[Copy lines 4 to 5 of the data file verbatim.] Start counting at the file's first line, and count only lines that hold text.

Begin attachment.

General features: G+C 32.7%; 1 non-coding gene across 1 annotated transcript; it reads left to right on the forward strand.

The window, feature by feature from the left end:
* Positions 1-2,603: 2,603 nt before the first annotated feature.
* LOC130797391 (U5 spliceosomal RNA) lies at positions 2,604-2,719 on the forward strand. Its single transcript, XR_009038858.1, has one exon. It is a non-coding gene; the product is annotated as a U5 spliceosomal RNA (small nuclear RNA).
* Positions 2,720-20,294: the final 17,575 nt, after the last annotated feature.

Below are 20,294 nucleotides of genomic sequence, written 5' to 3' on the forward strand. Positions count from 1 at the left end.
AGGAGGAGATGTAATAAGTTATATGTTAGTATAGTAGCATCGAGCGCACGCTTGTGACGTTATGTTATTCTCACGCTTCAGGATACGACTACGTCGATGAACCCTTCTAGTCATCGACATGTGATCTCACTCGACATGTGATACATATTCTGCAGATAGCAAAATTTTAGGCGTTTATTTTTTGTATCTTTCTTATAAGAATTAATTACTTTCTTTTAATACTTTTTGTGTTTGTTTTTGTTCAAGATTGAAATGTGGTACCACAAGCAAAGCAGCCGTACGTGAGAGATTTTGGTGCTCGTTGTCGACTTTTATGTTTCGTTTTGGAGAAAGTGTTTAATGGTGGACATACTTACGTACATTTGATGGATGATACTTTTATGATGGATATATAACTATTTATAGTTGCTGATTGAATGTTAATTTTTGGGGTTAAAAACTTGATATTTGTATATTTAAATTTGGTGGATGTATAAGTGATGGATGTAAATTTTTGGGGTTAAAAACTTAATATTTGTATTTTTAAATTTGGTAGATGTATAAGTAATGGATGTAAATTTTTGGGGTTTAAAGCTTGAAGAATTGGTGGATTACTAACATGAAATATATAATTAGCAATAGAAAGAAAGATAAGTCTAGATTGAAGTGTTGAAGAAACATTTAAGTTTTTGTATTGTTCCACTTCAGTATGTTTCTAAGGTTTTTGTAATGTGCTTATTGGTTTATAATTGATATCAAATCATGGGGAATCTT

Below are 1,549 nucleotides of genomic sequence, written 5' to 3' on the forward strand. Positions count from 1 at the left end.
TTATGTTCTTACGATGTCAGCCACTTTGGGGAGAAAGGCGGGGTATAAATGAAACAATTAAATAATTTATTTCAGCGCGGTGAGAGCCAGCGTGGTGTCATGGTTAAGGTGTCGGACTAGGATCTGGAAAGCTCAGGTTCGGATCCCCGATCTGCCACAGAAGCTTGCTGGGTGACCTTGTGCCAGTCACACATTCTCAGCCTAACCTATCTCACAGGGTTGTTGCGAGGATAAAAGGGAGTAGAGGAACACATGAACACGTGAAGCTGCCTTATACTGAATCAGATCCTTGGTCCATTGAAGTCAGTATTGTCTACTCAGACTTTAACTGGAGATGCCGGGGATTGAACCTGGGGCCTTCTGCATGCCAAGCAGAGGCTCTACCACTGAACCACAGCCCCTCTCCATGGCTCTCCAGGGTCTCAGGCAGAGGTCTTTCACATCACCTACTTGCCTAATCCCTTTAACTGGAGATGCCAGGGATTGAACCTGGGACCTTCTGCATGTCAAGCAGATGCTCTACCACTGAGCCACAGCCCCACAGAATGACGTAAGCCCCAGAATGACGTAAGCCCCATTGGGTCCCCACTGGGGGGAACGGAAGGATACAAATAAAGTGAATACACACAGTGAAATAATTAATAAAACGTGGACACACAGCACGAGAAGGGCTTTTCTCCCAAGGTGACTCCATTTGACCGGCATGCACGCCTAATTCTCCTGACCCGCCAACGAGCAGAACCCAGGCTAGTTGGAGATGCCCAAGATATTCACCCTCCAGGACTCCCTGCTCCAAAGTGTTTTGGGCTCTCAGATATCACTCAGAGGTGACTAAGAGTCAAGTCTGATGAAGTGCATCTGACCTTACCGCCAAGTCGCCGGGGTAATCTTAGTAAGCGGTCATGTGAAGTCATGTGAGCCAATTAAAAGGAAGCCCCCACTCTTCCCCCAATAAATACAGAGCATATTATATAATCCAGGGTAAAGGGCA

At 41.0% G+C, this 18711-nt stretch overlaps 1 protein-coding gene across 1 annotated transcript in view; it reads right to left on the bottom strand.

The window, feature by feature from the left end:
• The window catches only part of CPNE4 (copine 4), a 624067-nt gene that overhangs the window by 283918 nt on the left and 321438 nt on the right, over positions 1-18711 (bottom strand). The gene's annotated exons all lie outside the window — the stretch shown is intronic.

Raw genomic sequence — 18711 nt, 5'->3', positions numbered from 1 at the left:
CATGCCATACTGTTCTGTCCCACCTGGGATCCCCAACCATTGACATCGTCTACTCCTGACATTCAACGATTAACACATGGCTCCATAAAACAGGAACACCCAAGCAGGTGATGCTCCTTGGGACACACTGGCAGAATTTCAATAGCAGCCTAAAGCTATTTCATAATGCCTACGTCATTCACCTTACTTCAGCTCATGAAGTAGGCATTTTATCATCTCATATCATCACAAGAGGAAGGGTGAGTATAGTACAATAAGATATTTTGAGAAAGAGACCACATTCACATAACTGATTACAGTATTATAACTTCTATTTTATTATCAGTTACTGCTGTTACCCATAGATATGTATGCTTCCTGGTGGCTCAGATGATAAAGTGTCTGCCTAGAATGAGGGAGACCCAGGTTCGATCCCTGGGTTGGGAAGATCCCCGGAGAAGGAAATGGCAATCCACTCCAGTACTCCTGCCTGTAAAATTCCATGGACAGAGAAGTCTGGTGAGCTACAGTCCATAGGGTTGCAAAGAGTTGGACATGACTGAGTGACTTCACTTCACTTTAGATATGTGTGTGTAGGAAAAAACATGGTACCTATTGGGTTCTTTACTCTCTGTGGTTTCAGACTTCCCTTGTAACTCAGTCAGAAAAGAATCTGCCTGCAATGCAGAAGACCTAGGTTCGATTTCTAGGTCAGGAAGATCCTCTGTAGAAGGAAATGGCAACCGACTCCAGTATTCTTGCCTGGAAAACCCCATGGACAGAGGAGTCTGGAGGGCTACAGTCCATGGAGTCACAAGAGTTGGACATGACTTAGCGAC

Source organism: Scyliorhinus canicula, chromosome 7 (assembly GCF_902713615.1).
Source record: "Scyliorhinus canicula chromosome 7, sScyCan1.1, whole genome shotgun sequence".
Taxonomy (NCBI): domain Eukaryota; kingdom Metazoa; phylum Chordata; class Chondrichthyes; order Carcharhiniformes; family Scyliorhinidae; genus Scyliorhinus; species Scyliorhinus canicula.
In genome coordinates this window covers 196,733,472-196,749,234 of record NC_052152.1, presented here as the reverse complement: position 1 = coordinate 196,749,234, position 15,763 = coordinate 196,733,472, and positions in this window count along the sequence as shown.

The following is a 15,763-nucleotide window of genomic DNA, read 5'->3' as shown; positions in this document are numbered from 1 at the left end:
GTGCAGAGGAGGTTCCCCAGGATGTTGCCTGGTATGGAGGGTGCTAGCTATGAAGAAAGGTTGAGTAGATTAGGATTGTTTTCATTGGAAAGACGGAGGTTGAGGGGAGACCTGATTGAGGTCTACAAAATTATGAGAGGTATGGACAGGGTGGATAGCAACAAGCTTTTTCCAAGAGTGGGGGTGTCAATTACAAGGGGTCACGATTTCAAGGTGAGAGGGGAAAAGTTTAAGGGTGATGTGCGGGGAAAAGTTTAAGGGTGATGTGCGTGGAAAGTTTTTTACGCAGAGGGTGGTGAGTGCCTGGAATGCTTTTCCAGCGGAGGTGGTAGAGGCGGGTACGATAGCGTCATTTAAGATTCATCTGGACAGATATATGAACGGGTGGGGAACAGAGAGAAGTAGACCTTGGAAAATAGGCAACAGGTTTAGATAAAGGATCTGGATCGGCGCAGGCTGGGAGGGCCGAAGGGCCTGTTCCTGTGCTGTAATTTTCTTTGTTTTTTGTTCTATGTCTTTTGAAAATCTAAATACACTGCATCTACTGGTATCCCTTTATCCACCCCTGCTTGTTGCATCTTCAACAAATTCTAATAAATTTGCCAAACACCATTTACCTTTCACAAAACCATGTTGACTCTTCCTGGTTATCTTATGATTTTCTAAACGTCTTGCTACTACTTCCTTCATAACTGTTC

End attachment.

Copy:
* LOC130797391 (U5 spliceosomal RNA) lies at positions 2,604-2,719 on the forward strand. Its single transcript, XR_009038858.1, has one exon. It is a non-coding gene; the product is annotated as a U5 spliceosomal RNA (small nuclear RNA).
* Positions 2,720-20,294: the final 17,575 nt, after the last annotated feature.